Read how this series with a ridiculous premise came to life. (original review here)
Synopsis: A teenage girl, trying to enjoy her birthday, soon realizes that this is her final one. That is, if she can figure out who her killer is. She must relive that day, over and over again, dying in a different way each time. Can she solve her own murder? (IMDB)
Starring: Jessica Rothe, Israel Broussard, and Ruby Modine
Writer: Scott Lobdell
Director: Christopher Landon
Rating: 14A (Canada)/PG-13 (United States)
Running Time: 96mins
On paper, the film’s premise sounds silly and the title and trailer just further this. While it is undoubtedly silly, it is much more than its silly premise. The term mindless has been thrown around a lot to describe certain films and Happy Death Day was probably one of the best examples of this.
This film has a 14A/PG-13 rating which sometimes works against horror films. On one side it widens its potential audience but on the other side, it sanitizes the proceedings to the point that it takes viewers out of the experience. This was not the case here although it was more of a thriller than a pure horror film.
As mentioned, the story wasn’t original though what set it apart was its execution. It focused on a woman named Tree Gelbman (Rothe) who was forced to relive her birthday and her subsequent murder until she discovered the identity of her killer and stopped them. Don’t worry, the film would never explain how or why that happened (though Happy Death Day 2U kind of did). Starting off as an unlikable sorority girl, over time she would learn the error of his ways as this ordeal forced her to take a deep look at herself. While the story as a whole wasn’t overly predictable, it would occasionally suffered from horror film pitfalls.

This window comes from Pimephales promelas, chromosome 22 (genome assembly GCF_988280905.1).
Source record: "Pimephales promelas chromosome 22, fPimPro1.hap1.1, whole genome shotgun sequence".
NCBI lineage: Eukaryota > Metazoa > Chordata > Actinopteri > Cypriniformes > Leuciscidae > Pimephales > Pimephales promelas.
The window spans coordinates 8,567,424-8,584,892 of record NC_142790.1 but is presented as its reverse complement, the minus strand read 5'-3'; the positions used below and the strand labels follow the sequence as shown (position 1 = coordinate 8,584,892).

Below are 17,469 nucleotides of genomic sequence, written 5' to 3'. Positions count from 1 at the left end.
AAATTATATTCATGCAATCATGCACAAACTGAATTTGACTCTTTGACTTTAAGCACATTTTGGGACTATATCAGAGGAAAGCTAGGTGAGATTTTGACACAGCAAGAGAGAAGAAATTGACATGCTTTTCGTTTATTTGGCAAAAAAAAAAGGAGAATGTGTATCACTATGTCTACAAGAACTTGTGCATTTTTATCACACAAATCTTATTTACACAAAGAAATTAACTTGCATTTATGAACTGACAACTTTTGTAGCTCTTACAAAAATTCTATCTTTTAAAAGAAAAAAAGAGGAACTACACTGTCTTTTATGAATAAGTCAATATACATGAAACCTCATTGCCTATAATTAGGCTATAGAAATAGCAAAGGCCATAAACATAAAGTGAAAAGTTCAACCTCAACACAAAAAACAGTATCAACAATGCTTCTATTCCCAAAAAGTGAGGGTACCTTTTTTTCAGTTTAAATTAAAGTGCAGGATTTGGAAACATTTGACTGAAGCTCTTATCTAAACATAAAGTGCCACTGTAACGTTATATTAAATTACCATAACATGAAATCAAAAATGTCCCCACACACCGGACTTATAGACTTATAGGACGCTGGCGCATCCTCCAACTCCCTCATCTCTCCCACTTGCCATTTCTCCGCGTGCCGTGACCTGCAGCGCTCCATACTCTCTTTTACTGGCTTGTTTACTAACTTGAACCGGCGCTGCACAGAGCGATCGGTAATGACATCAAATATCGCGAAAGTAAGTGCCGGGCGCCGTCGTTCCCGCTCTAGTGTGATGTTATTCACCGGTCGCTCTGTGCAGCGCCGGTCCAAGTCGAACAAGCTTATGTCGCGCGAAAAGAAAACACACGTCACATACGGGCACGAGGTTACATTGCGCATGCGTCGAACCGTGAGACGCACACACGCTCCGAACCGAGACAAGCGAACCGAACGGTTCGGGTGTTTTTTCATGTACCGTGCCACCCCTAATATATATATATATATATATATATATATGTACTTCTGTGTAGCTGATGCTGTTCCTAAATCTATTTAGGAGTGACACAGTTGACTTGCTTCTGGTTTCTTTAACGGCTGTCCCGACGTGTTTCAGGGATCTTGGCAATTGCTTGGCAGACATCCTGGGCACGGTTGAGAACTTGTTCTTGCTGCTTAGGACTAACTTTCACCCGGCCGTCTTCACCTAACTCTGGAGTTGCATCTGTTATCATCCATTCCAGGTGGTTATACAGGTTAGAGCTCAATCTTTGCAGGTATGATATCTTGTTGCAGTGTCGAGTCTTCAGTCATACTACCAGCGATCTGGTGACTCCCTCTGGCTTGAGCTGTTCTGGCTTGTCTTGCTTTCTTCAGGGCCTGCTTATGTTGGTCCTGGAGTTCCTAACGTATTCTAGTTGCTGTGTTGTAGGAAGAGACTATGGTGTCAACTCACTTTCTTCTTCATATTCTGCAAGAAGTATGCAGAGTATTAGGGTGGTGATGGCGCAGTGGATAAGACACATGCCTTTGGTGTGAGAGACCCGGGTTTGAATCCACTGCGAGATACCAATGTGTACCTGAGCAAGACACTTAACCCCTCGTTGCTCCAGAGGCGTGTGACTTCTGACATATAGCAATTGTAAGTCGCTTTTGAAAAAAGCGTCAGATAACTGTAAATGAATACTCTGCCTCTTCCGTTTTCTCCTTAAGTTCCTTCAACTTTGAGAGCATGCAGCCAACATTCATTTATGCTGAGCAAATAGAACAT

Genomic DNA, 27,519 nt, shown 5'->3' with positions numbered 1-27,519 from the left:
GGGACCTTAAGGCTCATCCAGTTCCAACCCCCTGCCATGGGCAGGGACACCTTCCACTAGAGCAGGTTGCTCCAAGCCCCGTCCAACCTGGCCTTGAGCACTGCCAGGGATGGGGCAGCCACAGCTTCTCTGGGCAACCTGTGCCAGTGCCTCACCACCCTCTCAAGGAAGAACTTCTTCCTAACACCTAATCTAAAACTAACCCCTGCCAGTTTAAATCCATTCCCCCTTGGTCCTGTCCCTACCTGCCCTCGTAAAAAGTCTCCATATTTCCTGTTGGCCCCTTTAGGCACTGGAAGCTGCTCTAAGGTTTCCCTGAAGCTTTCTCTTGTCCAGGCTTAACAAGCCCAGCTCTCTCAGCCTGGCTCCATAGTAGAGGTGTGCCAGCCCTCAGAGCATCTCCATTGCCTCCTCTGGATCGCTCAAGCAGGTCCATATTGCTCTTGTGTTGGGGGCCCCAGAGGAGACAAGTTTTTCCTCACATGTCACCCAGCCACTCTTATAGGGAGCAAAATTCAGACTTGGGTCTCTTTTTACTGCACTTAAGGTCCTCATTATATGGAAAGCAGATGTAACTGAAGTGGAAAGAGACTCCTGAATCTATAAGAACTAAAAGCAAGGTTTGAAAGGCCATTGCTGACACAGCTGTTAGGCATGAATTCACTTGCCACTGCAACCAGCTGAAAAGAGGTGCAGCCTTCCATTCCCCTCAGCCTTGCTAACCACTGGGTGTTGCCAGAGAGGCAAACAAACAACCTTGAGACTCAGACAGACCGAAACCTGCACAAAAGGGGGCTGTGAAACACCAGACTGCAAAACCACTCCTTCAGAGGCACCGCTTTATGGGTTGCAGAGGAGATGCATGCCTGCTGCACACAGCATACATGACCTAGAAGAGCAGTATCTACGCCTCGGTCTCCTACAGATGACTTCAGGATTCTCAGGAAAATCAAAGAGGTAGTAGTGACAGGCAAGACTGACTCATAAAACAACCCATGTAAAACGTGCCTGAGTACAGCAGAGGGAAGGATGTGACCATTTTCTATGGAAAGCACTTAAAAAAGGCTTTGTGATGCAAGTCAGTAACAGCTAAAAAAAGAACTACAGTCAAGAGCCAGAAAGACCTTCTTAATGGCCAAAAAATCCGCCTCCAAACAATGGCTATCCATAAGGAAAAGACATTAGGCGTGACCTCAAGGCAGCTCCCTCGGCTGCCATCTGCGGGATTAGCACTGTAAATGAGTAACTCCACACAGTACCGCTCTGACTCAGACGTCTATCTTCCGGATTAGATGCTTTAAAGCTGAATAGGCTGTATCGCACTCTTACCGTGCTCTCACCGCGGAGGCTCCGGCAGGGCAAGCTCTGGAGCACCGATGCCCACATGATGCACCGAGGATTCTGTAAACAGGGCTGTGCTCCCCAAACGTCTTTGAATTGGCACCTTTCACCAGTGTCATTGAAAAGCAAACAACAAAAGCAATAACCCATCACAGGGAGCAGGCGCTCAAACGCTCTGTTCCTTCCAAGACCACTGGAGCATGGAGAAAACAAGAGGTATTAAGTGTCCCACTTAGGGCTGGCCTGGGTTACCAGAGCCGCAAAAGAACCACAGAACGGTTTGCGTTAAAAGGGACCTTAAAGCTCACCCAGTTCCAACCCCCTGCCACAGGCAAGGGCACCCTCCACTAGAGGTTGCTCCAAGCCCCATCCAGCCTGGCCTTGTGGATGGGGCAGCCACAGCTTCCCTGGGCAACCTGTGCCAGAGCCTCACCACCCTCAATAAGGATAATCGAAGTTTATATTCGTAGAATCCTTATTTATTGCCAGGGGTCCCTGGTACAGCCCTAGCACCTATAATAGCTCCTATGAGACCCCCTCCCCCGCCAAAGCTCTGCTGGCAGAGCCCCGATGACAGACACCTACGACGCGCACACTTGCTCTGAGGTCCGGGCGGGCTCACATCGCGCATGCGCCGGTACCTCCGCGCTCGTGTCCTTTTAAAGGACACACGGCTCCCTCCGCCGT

While the film would find moments of comedy and drama in Tree’s predicament, the dramatic moments weren’t particularly strong. The plot, for the most part, took a while to get going but once it focused on Tree finally taking matters into her own hands, it got much better. She was thrilling to watch as the bits of dark comedy along the way would nicely break up the tension. The story went in many directions which was fun to watch, however, the film did not necessarily stick the landing with a resolution that may disappoint.
The acting was great across the board with Rothe being the standout as Tree. She delivers a very charismatic performance while being compelling to watch because she wasn’t a traditional female lead in that she was more proactive than reactive. Broussard as Tree’s sort of boyfriend Carter was great as well while having to act the same series of events over and over again. Additionally, his great chemistry with Rothe made them fun to watch together.
Overall, Happy Death Day was a great, mindless thriller that overcomes its silly premise thanks to its smartly-written script and excellent performances.